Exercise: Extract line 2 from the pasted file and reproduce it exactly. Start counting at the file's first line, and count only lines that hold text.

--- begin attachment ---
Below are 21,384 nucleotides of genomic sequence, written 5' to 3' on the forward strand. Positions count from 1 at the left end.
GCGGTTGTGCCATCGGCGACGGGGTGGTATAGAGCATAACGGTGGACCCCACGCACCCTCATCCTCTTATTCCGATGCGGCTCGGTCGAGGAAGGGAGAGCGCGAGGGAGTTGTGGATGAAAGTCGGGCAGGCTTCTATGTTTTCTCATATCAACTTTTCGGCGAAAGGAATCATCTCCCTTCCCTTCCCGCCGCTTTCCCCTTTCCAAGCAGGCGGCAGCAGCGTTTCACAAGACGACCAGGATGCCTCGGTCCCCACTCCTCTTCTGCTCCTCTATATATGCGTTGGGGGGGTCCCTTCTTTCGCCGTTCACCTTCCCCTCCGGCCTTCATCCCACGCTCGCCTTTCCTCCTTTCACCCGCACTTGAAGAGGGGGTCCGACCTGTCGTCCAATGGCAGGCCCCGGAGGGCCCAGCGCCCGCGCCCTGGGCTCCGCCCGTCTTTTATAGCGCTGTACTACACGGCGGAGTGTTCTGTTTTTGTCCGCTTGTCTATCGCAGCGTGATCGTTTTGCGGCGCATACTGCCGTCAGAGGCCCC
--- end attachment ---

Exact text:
GCGGTTGTGCCATCGGCGACGGGGTGGTATAGAGCATAACGGTGGACCCCACGCACCCTCATCCTCTTATTCCGATGCGGCTCGGTCGAGGAAGGGAGAGCGCGAGGGAGTTGTGGATGAAAGTCGGGCAGGCTTCTATGTTTTCTCATATCAACTTTTCGGCGAAAGGAATCATCTCCCTTCCCTTCCCGCCGCTTTCCCCTTTCCAAGCAGGCGGCAGCAGCGTTTCACAAGACGACCAGGATGCCTCGGTCCCCACTCCTCTTCTGCTCCTCTATATATGCGTTGGGGGGGTCCCTTCTTTCGCCGTTCACCTTCCCCTCCGGCCTTCATCCCACGCTCGCCTTTCCTCCTTTCACCCGCACTTGAAGAGGGGGTCCGACCTGTCGTCCAATGGCAGGCCCCGGAGGGCCCAGCGCCCGCGCCCTGGGCTCCGCCCGTCTTTTATAGCGCTGTACTACACGGCGGAGTGTTCTGTTTTTGTCCGCTTGTCTATCGCAGCGTGATCGTTTTGCGGCGCATACTGCCGTCAGAGGCCCC